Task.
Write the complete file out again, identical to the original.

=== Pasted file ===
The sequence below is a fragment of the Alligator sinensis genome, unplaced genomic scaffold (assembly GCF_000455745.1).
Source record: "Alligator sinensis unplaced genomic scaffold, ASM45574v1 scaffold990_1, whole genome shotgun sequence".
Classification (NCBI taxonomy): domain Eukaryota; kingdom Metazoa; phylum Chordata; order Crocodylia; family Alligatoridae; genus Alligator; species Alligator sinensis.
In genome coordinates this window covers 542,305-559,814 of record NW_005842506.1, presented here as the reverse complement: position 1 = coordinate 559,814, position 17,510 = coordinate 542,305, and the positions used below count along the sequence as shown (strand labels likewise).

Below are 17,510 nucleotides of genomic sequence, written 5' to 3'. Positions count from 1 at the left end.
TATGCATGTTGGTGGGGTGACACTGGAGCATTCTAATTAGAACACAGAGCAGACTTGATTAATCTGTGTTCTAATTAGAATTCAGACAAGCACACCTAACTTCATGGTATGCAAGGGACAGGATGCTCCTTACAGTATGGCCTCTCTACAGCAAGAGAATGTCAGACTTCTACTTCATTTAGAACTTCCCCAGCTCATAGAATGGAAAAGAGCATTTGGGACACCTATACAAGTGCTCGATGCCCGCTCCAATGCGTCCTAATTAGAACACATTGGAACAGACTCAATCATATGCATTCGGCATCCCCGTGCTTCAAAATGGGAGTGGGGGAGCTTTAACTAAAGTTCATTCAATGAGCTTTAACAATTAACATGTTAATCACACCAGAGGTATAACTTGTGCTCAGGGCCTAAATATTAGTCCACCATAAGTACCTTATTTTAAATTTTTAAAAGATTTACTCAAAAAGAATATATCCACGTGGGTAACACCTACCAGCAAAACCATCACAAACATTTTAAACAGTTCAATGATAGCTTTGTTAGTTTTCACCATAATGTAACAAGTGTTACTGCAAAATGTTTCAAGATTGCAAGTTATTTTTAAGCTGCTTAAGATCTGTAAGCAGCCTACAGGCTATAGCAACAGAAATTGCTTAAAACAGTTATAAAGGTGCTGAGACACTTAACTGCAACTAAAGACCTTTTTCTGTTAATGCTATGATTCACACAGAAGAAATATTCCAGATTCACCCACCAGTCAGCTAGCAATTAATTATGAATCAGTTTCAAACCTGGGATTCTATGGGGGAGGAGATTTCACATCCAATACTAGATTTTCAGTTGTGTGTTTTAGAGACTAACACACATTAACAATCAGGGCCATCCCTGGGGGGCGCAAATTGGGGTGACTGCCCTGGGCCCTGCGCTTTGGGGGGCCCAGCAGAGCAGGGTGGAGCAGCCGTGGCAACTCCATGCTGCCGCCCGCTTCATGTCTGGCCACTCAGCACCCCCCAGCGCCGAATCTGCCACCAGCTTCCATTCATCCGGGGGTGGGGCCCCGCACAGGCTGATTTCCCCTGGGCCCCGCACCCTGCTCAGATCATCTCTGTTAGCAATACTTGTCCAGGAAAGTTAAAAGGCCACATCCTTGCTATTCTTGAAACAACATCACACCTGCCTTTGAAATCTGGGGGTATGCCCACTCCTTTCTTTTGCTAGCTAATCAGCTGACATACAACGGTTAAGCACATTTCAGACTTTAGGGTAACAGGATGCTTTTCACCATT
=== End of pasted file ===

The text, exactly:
The sequence below is a fragment of the Alligator sinensis genome, unplaced genomic scaffold (assembly GCF_000455745.1).
Source record: "Alligator sinensis unplaced genomic scaffold, ASM45574v1 scaffold990_1, whole genome shotgun sequence".
Classification (NCBI taxonomy): domain Eukaryota; kingdom Metazoa; phylum Chordata; order Crocodylia; family Alligatoridae; genus Alligator; species Alligator sinensis.
In genome coordinates this window covers 542,305-559,814 of record NW_005842506.1, presented here as the reverse complement: position 1 = coordinate 559,814, position 17,510 = coordinate 542,305, and the positions used below count along the sequence as shown (strand labels likewise).

Below are 17,510 nucleotides of genomic sequence, written 5' to 3'. Positions count from 1 at the left end.
TATGCATGTTGGTGGGGTGACACTGGAGCATTCTAATTAGAACACAGAGCAGACTTGATTAATCTGTGTTCTAATTAGAATTCAGACAAGCACACCTAACTTCATGGTATGCAAGGGACAGGATGCTCCTTACAGTATGGCCTCTCTACAGCAAGAGAATGTCAGACTTCTACTTCATTTAGAACTTCCCCAGCTCATAGAATGGAAAAGAGCATTTGGGACACCTATACAAGTGCTCGATGCCCGCTCCAATGCGTCCTAATTAGAACACATTGGAACAGACTCAATCATATGCATTCGGCATCCCCGTGCTTCAAAATGGGAGTGGGGGAGCTTTAACTAAAGTTCATTCAATGAGCTTTAACAATTAACATGTTAATCACACCAGAGGTATAACTTGTGCTCAGGGCCTAAATATTAGTCCACCATAAGTACCTTATTTTAAATTTTTAAAAGATTTACTCAAAAAGAATATATCCACGTGGGTAACACCTACCAGCAAAACCATCACAAACATTTTAAACAGTTCAATGATAGCTTTGTTAGTTTTCACCATAATGTAACAAGTGTTACTGCAAAATGTTTCAAGATTGCAAGTTATTTTTAAGCTGCTTAAGATCTGTAAGCAGCCTACAGGCTATAGCAACAGAAATTGCTTAAAACAGTTATAAAGGTGCTGAGACACTTAACTGCAACTAAAGACCTTTTTCTGTTAATGCTATGATTCACACAGAAGAAATATTCCAGATTCACCCACCAGTCAGCTAGCAATTAATTATGAATCAGTTTCAAACCTGGGATTCTATGGGGGAGGAGATTTCACATCCAATACTAGATTTTCAGTTGTGTGTTTTAGAGACTAACACACATTAACAATCAGGGCCATCCCTGGGGGGCGCAAATTGGGGTGACTGCCCTGGGCCCTGCGCTTTGGGGGGCCCAGCAGAGCAGGGTGGAGCAGCCGTGGCAACTCCATGCTGCCGCCCGCTTCATGTCTGGCCACTCAGCACCCCCCAGCGCCGAATCTGCCACCAGCTTCCATTCATCCGGGGGTGGGGCCCCGCACAGGCTGATTTCCCCTGGGCCCCGCACCCTGCTCAGATCATCTCTGTTAGCAATACTTGTCCAGGAAAGTTAAAAGGCCACATCCTTGCTATTCTTGAAACAACATCACACCTGCCTTTGAAATCTGGGGGTATGCCCACTCCTTTCTTTTGCTAGCTAATCAGCTGACATACAACGGTTAAGCACATTTCAGACTTTAGGGTAACAGGATGCTTTTCACCATT